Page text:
Kaiser Permanente’s acquisition of Geisinger with Jaewon Ryu, MD, JD


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In today’s AMA Update, get the latest on Risant Health and what the Kaiser and Geisinger partnership means for the future of value-based care. Geisinger’s president and CEO, Jaewon Ryu, MD, JD—and future CEO of Risant Health—sits down with AMA Chief Experience Officer Todd Unger.


  • Jaewon Ryu, MD, JD, president and CEO, Geisinger Health; future CEO, Risant Health

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Unger: Hello and welcome to the AMA Update video and podcast series. Today we're talking about Kaiser Permanente's recently announced acquisition of Geisinger. We'll cover the details of the deal and what it means to the future of value-based care. One important note before we start is that this transaction is subject to review and approval by the state and federal regulatory bodies.

Very fortunate today to be joined by Dr. Jaewon Ryu, Geisinger's president and chief executive officer coming from Danville, Pennsylvania. I'm Todd Unger, AMA's chief experience officer in Chicago. Dr. Ryu, what a pleasure it is to have you today.

Dr. Ryu: Thanks for having me, Todd.

Unger: This is big news. Two of the nation's major health systems will be soon working together. And for those who might not be familiar with the deal, Dr. Ryu, can you just start us off by sharing some of the top-line details?

Dr. Ryu: Yeah. So Geisinger is set to become a part of Kaiser Permanente but doing so through a separate NewCo nonprofit called Risant Health. We share a mission. We share a passion.

We've both had long history and legacy of innovation around population health and health outcomes, and delivery systems that really are oriented around what we might call today value-based care. And that's why we're so excited because we know that this affords us and others who come into the model an opportunity to continue to enhance and build out the capabilities so that we can continue this work and do so in what I might describe as a next-gen way. And at the same time that because we're doing it through this sort of separate NewCo nonprofit, you know, Geisinger's name, the mission, the headquarters, what our patients and members can expect from us, that remains unchanged.

There's still local ownership over strategy, and implementation and operations. I think it really represents this nice balance of we all know health care is local. But we also all know that there's a lot of next-gen capabilities that will help continue to fuel innovation.

Unger: Now, I want to probe a little bit more on the issue around value-based care and that kind of shared commitment that both systems have to that. What impact do you think that this acquisition will have on the future growth of value-based care?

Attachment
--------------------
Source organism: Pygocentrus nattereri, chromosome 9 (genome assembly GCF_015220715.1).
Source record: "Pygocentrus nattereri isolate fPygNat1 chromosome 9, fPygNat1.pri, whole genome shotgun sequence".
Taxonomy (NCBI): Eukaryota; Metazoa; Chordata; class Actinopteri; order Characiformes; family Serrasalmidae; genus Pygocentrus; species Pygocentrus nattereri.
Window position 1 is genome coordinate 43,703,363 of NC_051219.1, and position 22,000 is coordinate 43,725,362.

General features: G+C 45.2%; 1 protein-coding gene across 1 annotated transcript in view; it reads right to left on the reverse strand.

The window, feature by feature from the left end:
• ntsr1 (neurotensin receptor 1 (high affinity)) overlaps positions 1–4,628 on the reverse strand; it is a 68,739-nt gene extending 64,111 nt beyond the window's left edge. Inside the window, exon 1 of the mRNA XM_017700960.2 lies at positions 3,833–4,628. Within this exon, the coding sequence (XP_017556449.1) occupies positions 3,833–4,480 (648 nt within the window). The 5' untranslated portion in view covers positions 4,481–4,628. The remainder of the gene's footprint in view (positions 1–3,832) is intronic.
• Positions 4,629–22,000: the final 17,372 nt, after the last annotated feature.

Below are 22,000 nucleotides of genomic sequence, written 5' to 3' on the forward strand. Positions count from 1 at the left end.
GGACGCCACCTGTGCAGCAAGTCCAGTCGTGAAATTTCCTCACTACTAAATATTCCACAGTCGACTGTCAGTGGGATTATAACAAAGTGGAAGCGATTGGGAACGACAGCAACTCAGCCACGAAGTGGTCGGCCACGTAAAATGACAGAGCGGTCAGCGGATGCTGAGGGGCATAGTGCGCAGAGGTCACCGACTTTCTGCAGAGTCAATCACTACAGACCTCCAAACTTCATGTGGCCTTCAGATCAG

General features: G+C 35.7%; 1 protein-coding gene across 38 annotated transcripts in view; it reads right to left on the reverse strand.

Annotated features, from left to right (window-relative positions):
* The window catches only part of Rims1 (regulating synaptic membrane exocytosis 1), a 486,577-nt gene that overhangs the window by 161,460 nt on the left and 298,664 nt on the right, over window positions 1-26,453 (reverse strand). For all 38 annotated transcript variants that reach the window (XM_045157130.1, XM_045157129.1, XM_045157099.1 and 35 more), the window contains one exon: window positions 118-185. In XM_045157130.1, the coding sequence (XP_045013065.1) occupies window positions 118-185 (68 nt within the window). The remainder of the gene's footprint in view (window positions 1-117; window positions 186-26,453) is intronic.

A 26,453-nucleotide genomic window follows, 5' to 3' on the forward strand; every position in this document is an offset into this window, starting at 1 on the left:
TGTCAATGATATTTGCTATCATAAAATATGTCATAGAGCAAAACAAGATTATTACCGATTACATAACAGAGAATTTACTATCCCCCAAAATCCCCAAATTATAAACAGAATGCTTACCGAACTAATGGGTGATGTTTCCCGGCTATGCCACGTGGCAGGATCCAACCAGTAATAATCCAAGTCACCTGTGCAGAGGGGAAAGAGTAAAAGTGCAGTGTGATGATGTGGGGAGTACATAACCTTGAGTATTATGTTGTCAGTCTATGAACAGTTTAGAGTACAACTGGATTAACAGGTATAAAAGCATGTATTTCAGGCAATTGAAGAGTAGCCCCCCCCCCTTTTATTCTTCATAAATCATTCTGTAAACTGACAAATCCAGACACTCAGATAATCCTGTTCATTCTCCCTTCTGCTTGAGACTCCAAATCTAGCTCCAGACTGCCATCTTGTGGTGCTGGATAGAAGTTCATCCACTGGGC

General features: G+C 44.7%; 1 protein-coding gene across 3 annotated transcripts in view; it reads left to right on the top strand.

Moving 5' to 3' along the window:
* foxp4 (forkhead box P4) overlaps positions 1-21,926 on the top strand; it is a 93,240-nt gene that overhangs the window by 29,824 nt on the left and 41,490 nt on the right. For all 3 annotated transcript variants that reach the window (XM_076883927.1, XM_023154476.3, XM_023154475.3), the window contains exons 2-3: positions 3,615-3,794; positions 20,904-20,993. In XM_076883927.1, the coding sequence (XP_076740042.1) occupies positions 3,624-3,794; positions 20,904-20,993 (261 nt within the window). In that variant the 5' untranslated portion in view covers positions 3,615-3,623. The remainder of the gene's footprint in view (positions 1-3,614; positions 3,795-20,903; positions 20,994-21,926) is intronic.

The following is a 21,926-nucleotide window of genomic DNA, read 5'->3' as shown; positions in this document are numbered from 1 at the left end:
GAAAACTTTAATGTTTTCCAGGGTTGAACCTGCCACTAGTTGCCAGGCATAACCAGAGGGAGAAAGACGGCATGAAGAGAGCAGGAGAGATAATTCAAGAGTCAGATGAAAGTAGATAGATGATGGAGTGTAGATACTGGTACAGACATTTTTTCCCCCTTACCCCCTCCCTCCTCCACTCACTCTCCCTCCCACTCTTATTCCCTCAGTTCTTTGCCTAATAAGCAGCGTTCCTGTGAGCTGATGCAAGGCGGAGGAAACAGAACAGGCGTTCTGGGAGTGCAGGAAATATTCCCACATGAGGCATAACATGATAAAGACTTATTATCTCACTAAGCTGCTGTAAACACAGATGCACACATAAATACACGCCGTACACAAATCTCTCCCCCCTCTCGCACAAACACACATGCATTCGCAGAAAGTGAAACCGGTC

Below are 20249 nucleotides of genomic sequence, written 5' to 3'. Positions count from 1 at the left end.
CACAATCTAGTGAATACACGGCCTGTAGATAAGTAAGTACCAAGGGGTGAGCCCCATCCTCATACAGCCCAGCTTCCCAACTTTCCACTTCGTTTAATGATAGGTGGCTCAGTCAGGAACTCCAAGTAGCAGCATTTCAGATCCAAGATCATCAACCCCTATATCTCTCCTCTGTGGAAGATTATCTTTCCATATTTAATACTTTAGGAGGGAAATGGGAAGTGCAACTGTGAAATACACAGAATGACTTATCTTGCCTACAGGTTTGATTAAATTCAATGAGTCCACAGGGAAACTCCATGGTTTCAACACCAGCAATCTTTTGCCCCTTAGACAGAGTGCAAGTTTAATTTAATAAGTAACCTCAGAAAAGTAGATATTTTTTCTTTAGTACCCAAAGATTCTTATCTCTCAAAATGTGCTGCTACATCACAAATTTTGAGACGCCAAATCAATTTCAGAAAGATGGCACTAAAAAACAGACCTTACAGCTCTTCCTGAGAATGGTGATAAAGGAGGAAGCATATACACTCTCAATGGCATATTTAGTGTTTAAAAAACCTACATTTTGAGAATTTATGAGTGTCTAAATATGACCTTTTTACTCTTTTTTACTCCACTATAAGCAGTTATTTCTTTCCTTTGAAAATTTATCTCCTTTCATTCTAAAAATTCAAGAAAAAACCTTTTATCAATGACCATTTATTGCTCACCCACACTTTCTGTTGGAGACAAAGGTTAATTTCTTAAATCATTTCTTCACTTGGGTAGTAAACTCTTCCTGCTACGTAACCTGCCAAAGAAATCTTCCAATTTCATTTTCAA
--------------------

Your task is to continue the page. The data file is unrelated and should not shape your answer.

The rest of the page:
Dr. Ryu: Yeah. We've seen it. Todd, if you look at our system, we've seen the power of things like next-gen analytics and the use of artificial intelligence, machine learning but also digital tools and technologies that equip physicians and care teams better to do their work, identify the kinds of populations and the segments of that population that need targeted programs, and also consumer-oriented insights and tools, whether you're facing patients, or members or even learners in our system.

We've seen the power of those kinds of capabilities. And being able to invest in them, it requires quite a bit of wherewithal and scale. And we think this model affords us exactly that.

I think with those capabilities we've also seen the ability to then redesign and further invest in all of the downstream components of health care, tertiary hospital services and so forth and programs but, just as importantly, the upstream component so that we could focus on prevention and getting ahead of those needs, bringing care closer to communities and people where they live and work, oftentimes even into the home.

I think the other thing to note here is Risant and Geisinger as a part of Risant will continue to run sort of this multi-payer, multi-provider, what we might call a hybrid world, where on the delivery system side we still partner with other health plans to see their members as our patients. And then on the health plan side, we still partner with independent physician groups and other health systems to take care of our members.

And so being able to have all of those capabilities, bring them to bear to continue to innovate and deliver greater value, but still being able to partner with others to do so, we think that's the right answer for our communities.

Unger: Now, this acquisition could have a big impact on medicine as more health systems become members of Risant Health. What are you hearing from physicians about the acquisition and about the future of Risant Health?